Sun05012016

News

Loyola Corners economics, traffic rise to top of planning concerns

Loyola Corners economics, traffic rise to top of planning concerns

Alicia Castro/Town Crier
Loyola Bridge construction parallel to the Fremont Avenue frontage may lead officials to alter circulation plans for the area.

Loyola Corners stakeholders last week mulled the issues that will likely shape the area&rsquo...

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Schools

LAHS Green Team commemorates Earth Week

LAHS Green Team commemorates Earth Week


Traci Newell/Town Crier
Los Altos High School Green Team members, above, quiz their classmates about water conservation. The club distributed plants as prizes during the club’s Earth Week activities.

Members of the Los Altos High School Green...

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Community

Local pianist, 11, slated to perform Saturday at statewide competition

Local pianist, 11, slated to perform Saturday at statewide competition


Courtesy of the Cha family
Spencer Cha plays piano at a Santa Clara University recital. The sixth-grader also enjoys soccer, tennis, golf and skiing.

Spencer Cha has come a long way since he first sat down at the piano at age 2.

“I remem...

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Sports

Spartans net second place, eye top prize next season

Spartans net second place, eye top prize next season


Megan V. Winslow/Town Crier
Jeremy Hsu, Mountain View High’s top singles player, competes against Pinewood Thursday. The Spartans won the match 7-0.

With freshmen playing the top three spots in singles, the future of the Mountain View High boy...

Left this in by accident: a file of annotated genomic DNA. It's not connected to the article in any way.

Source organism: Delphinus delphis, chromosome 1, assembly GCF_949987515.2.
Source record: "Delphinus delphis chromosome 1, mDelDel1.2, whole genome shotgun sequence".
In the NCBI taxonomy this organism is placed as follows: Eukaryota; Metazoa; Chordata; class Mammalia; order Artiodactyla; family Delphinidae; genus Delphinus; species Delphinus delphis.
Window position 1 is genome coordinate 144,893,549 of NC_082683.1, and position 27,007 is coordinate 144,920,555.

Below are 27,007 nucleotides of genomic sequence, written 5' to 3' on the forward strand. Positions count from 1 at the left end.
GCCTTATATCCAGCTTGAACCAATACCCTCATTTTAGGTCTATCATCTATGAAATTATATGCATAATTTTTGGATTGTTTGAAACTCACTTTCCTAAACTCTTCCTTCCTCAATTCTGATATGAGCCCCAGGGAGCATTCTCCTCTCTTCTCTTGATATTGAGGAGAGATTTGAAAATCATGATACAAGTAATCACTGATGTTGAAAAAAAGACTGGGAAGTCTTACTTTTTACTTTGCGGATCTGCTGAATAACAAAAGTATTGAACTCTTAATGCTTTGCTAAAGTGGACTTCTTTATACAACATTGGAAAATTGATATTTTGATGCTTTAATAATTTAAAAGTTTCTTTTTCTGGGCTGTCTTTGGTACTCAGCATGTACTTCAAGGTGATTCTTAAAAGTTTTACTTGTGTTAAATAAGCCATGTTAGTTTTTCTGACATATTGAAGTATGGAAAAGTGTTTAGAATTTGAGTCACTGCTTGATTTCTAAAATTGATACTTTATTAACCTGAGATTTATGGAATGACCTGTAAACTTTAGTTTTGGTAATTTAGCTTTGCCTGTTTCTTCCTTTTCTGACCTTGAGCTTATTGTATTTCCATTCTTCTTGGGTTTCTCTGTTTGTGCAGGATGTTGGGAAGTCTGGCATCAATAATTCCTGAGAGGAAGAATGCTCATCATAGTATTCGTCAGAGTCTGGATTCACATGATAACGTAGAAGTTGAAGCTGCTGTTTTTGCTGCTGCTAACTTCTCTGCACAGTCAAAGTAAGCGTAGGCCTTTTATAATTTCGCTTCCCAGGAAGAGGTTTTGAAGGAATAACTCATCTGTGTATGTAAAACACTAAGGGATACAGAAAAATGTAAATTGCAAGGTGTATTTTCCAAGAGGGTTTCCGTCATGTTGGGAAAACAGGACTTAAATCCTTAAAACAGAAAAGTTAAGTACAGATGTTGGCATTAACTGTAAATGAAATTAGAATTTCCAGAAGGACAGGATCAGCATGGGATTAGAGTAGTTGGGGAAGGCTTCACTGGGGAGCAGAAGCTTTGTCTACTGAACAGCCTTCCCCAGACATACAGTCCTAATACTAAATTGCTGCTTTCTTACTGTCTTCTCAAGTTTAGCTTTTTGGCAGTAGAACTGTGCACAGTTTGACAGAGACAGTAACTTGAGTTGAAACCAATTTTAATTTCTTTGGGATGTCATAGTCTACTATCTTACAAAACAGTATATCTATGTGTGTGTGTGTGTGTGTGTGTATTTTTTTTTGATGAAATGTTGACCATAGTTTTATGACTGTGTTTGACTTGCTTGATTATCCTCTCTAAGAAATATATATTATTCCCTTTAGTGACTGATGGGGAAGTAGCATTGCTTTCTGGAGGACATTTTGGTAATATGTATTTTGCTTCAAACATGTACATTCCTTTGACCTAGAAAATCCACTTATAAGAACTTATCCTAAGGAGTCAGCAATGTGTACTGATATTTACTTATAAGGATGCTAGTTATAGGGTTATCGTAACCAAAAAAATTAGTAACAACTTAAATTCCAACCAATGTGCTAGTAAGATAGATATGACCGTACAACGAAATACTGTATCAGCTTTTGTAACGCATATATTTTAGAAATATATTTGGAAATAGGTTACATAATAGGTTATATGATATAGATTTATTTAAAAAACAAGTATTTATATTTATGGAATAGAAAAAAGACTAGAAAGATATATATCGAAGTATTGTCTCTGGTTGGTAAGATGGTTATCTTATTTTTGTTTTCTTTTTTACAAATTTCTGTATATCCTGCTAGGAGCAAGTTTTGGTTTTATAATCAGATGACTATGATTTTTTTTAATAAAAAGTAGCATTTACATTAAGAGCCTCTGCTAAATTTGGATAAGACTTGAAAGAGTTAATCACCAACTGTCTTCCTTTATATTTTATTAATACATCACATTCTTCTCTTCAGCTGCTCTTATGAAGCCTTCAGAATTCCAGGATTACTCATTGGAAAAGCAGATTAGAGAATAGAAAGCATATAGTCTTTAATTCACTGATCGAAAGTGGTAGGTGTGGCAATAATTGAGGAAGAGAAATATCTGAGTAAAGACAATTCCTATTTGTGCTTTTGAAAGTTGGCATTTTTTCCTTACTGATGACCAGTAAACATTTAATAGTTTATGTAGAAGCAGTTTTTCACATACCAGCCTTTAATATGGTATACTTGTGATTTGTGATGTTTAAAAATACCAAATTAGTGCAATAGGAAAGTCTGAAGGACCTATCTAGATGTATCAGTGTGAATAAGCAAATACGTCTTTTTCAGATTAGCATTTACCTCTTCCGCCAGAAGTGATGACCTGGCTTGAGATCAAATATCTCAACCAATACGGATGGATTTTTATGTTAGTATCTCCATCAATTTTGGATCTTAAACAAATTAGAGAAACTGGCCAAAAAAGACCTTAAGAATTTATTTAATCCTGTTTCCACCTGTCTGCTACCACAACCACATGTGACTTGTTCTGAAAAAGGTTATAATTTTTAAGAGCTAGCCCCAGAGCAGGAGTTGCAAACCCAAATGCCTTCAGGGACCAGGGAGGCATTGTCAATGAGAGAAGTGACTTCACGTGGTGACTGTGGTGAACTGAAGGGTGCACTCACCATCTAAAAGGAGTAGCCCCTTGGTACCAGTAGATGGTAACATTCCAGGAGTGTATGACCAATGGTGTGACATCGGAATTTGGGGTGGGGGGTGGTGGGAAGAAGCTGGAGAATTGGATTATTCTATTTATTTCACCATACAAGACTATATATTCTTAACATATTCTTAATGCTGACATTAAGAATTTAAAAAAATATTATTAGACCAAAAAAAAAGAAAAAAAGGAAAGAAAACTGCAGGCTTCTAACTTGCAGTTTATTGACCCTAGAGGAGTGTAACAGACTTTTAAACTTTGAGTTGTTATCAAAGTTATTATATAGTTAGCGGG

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Comment

Los Altos at a leadership crossroads: Editorial

Don’t look now, but there could be some major changes ahead regarding how the Los Altos city government is run.

The current city council has the opportunity to hire a new city manager in the wake of Marcia Somers’ recent resignation. Fur...

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Special Sections

How to personalize the wedding bar

How to personalize the wedding bar


Christine Moore/Special to the Town Crier
A seasonal signature cocktail adds interest beyond the standard wedding bar’s spirits and mixers. Focus on one set of fresh ingredients, such as blueberries, blackberries and mint for a dose of budget...

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Business

Farmers prepare to market season's bounty

Farmers prepare to market season's bounty


Alicia Castro/Town Crier
Journeyman farmer Jen Friedlander waters Hidden Villa’s greenhouse plants, which will grow stronger in the controlled indoor environment before being transferred to the field outdoors.

Around Hidden Villa, the gree...

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People

BUOL JOANNE DOUGHERTY

BUOL JOANNE DOUGHERTY

1930-2016

Heaven gained a beautiful angel today. Our beloved mother’s blessed life ended in her Los Altos home surrounded by her loving family on April 18, 2016.

Buol Joanne Dougherty was born Sept. 28, 1930 in Chicago. At the age of two, M...

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Stepping Out

'Catch' comes to conclusion LA Stage Co. comedy  ends run this weekend

'Catch' comes to conclusion LA Stage Co. comedy ends run this weekend


Richard Mayer/Special to the Town Crier
Bryan Moriarty, left, stars as Yossarian and John Stephen King plays the Psychiatrist in Los Altos Stage Company’s “Catch-22.”

Los Altos Stage Company’s presentation of “Catch...

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Spiritual Life

Residents illuminated on changeover to energy-efficient bulbs


Ellie Van Houtte/Town Crier
The latest in energy-efficient bulbs are on display at Los Altos Hardware.